(This op-ed originally appeared in The Daily on May 20, 2012, under the name ‘Flunking History.’ It is no longer extant, so I am posting it here)
In a 2009 foreign policy speech, Mitt Romney used the word “medieval” to deride the aims of jihad. The jihadists, he claimed, intend to drag “the entire world back into a medieval dictatorship” ruled by theocrats. Richard Dawkins goes farther, saying that Islam as a whole has “a medieval mindset.” They’re not the only ones. Cato’s Julian Sanchez finds Romney’s erstwhile fellow candidate Rick Santorum to be “medieval” in his approach to the Bible and public policy.
We may admire Renaissance men, ancient wisdom or classical beauty, but the centuries between the fall of Rome and the rise of what we call modernity were home to nothing good in the eyes of most writers, liberal or conservative. It’s a rare point of rhetorical consensus across the political spectrum. “Puritan” has become a similar epithet. We may envy settler virtues, Yankee reserve or the genius of the Founding Fathers, but “puritanical” is only used, by both left and right, to scorn the moral views of an opponent.
The use of these bywords is an example of bipartisanship gone badly wrong. This curious historical smack talk is partly about religion. Since we think of both medieval people and Puritans as being defined by religion, it seems logical to see the religious anxieties of our own time reflected in them. But these words also illustrate how very foreign our own past has become to us, with consequences that go beyond scoring points in contemporary debates over contraception or foreign policy.
Take the benighted Middle Ages. Whenever we want to accuse a public figure, an idea, or even a whole religious movement of intellectual torpor, moral backwardness and religious fanaticism, “medieval” is the choice invocation. The word has become a shorthand way to segregate the actions or beliefs of our contemporaries from the civilized public square. It is so vivid and flexible because in the popular imagination, the Middle Ages are a time outside of history, populated only by Crusades, Inquisitions and primitive science.
What we have forgotten is that the Middle Ages, both in the Islamic and the Christian worlds, saw the birth of the university along with truly monumental attempts to unify ancient Greek philosophy with religious revelation. The scientific study that took place in Baghdad and Paris and Oxford was highly sophisticated, especially considering the limited technology and scarce resources available for its pursuit. The high Middle Ages even saw the first attempts at interfaith dialogue, as the Jewish rabbi Maimonides, the Catholic priest Thomas Aquinas and the Islamic scholar Ibn Rushd engaged deeply in the writings of the other monotheistic faiths. Theocracy was not the norm in the Middle Ages, either in Europe or in the Islamic world.
The Puritans have suffered a similar fate. We remember them primarily for witch burning, scarlet letters and general killjoyism, but they bequeathed to us much of what we admire about the American experiment. Local democracy, public education, liberal arts colleges, the movement to abolish slavery and even feminism all have their taproot in New England Puritanism. The Puritans were America’s first and most passionate social reformers. It’s true that they were not fond of church holidays or adultery, but they were similarly intolerant of slave-owning and bear-baiting. Their opposition to prostitution, once widely legal and tolerated, had a happy upside. “We should thank the Puritans,” one of my non-Puritan professors told his class. “They invented the happy, sexy marriage.”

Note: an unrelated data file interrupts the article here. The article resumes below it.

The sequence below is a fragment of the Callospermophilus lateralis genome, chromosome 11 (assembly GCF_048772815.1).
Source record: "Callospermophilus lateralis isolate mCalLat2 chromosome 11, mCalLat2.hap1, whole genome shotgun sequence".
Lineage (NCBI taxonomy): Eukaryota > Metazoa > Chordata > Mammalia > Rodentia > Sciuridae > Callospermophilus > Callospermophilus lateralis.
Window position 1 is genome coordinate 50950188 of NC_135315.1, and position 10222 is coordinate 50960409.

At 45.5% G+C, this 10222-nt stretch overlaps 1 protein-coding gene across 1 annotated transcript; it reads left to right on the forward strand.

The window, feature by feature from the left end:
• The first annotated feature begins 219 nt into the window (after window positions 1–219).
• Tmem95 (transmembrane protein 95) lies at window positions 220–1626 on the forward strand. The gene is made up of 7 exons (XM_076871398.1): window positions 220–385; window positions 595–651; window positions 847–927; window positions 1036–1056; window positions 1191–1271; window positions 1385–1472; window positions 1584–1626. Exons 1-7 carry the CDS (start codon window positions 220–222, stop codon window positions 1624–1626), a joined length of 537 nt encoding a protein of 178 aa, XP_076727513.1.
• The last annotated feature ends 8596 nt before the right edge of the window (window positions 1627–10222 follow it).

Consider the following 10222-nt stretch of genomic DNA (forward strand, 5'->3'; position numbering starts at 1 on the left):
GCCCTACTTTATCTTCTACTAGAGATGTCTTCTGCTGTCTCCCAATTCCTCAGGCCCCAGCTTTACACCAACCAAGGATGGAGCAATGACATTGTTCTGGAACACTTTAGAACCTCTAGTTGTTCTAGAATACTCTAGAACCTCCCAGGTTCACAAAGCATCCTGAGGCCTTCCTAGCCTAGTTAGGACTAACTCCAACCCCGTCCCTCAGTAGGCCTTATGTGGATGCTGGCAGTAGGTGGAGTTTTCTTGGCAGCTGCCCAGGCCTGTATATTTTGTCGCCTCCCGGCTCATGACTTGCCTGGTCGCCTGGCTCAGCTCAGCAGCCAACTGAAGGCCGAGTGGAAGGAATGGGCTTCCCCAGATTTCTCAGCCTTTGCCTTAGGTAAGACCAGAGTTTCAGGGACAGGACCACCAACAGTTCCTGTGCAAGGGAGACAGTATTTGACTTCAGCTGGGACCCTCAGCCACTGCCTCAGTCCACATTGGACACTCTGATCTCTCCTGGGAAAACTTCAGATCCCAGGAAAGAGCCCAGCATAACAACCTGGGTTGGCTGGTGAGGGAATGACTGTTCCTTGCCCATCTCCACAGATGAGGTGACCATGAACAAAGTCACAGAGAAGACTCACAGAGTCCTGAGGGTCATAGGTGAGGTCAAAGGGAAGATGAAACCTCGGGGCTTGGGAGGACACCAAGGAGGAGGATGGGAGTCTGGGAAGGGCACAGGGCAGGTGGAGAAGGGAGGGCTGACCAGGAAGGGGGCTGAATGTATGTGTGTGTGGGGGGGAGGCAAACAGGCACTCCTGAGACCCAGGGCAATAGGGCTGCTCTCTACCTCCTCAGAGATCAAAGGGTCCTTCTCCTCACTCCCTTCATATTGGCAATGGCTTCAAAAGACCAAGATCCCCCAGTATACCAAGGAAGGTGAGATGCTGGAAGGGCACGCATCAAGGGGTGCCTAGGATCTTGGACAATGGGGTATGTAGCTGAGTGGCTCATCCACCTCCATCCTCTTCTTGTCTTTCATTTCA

Our habit of reaching for these terms when we want a quick way to condemn something or someone is destructive in two ways. First, it cruelly mischaracterizes whole ages and groups of people who can no longer speak in their own defense. We have rightly stigmatized older ways of smearing populations, as phrases like “Asiatic despotism” and “Jewish legalism” have gone out of use (even if the prejudices behind them live on). It is no less prejudicial to scorn the people of the past. History is full of cultures as complex, rich and brilliant as any that live today. They deserve the same willingness to learn from them as do the astonishing array of modern cultures we have learned to respect.
Second, our willingness to turn these words into placards for human folly can serve as a way to give ourselves unearned congratulation. The past shows us not only our progress but our failings. It’s true that there was dreadful superstition and cruelty in the Middle Ages (though when something like one third of Americans believe in UFOs and poll majorities support the use of an Inquisition-era interrogation technique like waterboarding, we should hesitate to judge). But if monuments like the Cordoba Mezquita-Catedral and the worldview of Thomas Aquinas are obsolete, they still compare favorably in beauty and coherence to the dreary public architecture and the cramped ideologies of our own age. While the Puritans may have been fanatical about religion, their passion for social equality and the common welfare puts our tepid debates over the design of Medicare to shame.
Imagine what questions might be prompted if a pundit were to skip the lazy slanders and instead extol a writer’s “medieval intellectual ambition” or a politician’s “puritanical zeal for social justice.” If we treated the past as a tutor and not as a weapon, we might be surprised at what we could learn about the possibilities inherent in the tiny slice of time in which we live.